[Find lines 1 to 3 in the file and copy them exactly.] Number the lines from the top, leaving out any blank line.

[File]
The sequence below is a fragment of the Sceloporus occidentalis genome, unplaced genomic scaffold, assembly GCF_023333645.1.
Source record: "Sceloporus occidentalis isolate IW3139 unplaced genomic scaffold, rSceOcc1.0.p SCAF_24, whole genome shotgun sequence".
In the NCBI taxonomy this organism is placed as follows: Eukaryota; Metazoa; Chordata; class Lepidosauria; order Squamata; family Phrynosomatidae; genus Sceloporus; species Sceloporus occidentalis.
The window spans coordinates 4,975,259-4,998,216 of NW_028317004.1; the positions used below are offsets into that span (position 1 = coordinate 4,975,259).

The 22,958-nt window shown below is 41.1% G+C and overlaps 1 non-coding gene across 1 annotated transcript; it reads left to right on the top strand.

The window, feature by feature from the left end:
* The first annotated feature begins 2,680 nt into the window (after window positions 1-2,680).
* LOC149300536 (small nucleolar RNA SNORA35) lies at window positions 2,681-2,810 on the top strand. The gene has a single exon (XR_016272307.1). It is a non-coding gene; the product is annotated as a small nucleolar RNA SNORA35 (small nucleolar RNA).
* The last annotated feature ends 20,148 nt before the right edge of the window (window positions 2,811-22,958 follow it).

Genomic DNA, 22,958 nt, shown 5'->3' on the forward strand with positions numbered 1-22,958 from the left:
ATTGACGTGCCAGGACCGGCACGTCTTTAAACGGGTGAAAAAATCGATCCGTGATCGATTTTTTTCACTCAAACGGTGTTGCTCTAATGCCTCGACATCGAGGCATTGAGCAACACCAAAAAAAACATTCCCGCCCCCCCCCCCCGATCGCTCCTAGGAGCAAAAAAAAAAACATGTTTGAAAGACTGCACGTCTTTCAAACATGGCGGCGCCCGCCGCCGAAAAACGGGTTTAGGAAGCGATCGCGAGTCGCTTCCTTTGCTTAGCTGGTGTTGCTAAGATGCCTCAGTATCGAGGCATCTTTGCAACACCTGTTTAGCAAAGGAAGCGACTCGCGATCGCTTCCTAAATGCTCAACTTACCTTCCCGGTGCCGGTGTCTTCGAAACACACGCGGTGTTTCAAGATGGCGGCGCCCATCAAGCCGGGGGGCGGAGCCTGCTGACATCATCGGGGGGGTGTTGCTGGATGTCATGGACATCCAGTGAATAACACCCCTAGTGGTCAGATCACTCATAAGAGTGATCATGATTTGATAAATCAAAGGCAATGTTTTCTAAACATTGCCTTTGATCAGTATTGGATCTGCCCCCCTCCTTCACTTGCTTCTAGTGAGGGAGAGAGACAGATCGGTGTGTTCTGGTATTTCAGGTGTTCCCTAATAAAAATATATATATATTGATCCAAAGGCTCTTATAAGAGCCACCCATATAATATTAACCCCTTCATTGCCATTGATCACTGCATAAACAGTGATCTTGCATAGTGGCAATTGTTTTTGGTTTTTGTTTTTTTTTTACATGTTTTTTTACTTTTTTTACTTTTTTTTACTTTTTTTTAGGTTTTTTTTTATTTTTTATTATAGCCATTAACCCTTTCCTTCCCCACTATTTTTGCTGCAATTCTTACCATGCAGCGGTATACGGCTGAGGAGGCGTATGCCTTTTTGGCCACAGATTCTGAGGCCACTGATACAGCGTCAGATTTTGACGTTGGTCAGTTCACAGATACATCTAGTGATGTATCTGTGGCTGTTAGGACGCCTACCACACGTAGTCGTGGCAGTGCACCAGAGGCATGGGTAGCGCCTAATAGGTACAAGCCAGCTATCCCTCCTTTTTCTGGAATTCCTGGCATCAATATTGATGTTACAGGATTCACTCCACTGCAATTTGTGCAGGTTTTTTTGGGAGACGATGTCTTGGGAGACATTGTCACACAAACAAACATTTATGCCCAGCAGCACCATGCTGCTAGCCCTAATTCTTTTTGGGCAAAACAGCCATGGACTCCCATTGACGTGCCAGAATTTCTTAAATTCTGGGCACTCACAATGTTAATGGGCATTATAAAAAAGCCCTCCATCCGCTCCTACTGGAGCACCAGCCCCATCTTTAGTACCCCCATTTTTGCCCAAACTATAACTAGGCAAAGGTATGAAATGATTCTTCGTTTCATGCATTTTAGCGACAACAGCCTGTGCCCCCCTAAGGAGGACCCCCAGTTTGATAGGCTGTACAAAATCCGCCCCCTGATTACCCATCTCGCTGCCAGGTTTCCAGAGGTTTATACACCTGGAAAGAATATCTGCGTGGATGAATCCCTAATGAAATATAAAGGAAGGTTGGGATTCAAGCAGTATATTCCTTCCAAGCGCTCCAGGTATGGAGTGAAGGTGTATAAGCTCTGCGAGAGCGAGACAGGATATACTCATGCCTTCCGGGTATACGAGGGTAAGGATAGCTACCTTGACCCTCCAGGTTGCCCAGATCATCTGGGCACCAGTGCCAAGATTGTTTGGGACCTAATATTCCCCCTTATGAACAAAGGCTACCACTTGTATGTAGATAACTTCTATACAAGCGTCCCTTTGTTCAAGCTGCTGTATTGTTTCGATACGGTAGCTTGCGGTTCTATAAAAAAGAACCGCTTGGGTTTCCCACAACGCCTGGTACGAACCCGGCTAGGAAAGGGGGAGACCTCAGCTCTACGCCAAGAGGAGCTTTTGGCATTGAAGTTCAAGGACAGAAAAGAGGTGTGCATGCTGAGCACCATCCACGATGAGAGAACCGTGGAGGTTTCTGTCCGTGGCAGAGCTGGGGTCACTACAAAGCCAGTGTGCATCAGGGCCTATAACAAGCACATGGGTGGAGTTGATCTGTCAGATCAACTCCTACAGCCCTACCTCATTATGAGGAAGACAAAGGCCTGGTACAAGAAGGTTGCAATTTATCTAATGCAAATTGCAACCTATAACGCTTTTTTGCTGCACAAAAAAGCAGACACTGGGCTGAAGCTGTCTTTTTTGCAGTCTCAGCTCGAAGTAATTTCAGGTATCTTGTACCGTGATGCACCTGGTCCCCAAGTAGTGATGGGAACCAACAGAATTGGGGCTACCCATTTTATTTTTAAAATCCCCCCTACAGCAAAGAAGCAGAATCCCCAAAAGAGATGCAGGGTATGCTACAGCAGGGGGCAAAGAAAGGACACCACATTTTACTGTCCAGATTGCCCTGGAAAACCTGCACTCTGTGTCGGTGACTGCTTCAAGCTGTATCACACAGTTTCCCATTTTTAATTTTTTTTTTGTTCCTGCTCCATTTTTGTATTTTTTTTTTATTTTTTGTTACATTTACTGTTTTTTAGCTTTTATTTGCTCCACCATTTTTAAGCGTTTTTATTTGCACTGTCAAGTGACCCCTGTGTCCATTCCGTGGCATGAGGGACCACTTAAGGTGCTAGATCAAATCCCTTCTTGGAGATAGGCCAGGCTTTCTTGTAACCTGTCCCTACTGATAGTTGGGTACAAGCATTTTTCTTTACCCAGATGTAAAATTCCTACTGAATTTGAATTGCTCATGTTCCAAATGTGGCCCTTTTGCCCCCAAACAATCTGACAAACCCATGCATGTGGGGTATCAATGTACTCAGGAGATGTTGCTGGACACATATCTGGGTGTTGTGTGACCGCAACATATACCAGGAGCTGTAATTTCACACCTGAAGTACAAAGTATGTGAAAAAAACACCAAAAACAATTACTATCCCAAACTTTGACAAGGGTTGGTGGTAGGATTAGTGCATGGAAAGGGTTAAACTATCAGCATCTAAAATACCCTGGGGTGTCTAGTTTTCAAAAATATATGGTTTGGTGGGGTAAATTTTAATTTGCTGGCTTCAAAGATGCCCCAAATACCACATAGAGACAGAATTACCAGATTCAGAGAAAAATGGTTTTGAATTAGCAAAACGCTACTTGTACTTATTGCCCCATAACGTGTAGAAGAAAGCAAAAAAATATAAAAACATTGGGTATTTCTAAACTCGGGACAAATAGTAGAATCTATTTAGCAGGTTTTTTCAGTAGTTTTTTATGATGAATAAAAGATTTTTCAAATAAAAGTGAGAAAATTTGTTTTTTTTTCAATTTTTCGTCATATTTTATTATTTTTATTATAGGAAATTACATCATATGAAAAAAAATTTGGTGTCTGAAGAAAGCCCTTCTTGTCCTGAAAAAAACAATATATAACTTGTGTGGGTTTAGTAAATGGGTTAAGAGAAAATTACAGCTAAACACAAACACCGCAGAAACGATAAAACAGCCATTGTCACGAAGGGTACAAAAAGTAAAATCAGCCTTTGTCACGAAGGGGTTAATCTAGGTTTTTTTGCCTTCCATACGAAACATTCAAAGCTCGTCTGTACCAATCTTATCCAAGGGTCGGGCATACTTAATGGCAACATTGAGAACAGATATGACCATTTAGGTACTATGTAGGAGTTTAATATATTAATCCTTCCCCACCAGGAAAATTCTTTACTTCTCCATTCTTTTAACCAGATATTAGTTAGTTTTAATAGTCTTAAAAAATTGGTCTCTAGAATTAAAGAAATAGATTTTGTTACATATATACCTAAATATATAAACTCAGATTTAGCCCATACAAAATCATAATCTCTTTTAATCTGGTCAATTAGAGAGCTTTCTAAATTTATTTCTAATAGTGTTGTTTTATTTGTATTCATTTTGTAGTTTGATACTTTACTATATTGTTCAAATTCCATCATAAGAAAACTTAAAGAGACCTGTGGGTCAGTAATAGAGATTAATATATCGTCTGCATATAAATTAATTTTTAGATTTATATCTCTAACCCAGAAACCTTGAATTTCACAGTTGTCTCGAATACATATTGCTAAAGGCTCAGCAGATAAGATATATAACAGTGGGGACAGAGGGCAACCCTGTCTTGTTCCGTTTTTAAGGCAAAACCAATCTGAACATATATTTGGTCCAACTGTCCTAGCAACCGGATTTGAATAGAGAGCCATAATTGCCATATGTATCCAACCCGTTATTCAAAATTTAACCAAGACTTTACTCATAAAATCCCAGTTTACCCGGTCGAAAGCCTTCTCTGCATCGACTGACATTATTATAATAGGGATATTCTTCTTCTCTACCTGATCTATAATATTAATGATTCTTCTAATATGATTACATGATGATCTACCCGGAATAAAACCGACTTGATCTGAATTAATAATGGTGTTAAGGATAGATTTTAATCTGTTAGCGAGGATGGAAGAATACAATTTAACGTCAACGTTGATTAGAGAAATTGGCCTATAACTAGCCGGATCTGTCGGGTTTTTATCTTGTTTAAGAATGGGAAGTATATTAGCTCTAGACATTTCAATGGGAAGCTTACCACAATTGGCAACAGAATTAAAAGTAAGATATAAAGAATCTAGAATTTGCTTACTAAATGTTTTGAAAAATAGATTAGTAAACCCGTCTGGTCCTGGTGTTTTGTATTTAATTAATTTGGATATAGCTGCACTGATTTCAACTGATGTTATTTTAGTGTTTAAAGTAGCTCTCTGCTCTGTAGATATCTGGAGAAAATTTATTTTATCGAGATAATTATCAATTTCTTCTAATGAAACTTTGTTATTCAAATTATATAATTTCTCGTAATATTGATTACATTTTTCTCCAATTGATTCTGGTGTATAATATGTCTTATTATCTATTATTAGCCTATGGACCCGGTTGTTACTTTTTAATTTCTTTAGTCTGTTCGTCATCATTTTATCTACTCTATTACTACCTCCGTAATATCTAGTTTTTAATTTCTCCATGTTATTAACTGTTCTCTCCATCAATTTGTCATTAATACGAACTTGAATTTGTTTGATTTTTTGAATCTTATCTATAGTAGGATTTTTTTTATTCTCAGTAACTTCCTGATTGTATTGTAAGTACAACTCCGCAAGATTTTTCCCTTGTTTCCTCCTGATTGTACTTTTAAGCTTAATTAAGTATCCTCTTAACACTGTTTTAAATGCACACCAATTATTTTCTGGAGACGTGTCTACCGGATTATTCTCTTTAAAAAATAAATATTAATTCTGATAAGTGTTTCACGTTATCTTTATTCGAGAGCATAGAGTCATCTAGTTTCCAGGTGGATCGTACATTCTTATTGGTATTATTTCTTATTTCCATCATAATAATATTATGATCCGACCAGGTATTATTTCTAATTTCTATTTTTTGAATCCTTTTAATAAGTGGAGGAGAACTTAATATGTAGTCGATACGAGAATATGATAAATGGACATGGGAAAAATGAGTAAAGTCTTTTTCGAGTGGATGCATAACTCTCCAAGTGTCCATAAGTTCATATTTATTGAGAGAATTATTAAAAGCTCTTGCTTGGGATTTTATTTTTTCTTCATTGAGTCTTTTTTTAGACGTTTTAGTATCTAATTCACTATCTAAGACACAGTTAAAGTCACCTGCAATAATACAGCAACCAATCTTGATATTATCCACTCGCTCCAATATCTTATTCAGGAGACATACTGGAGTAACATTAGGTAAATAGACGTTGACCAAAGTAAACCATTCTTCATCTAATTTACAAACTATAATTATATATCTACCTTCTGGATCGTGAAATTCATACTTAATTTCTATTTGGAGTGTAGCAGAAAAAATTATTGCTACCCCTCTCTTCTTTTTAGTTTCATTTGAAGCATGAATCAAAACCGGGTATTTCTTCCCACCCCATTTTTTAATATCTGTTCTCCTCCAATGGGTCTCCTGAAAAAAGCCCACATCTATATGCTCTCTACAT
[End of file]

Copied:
The sequence below is a fragment of the Sceloporus occidentalis genome, unplaced genomic scaffold, assembly GCF_023333645.1.
Source record: "Sceloporus occidentalis isolate IW3139 unplaced genomic scaffold, rSceOcc1.0.p SCAF_24, whole genome shotgun sequence".
In the NCBI taxonomy this organism is placed as follows: Eukaryota; Metazoa; Chordata; class Lepidosauria; order Squamata; family Phrynosomatidae; genus Sceloporus; species Sceloporus occidentalis.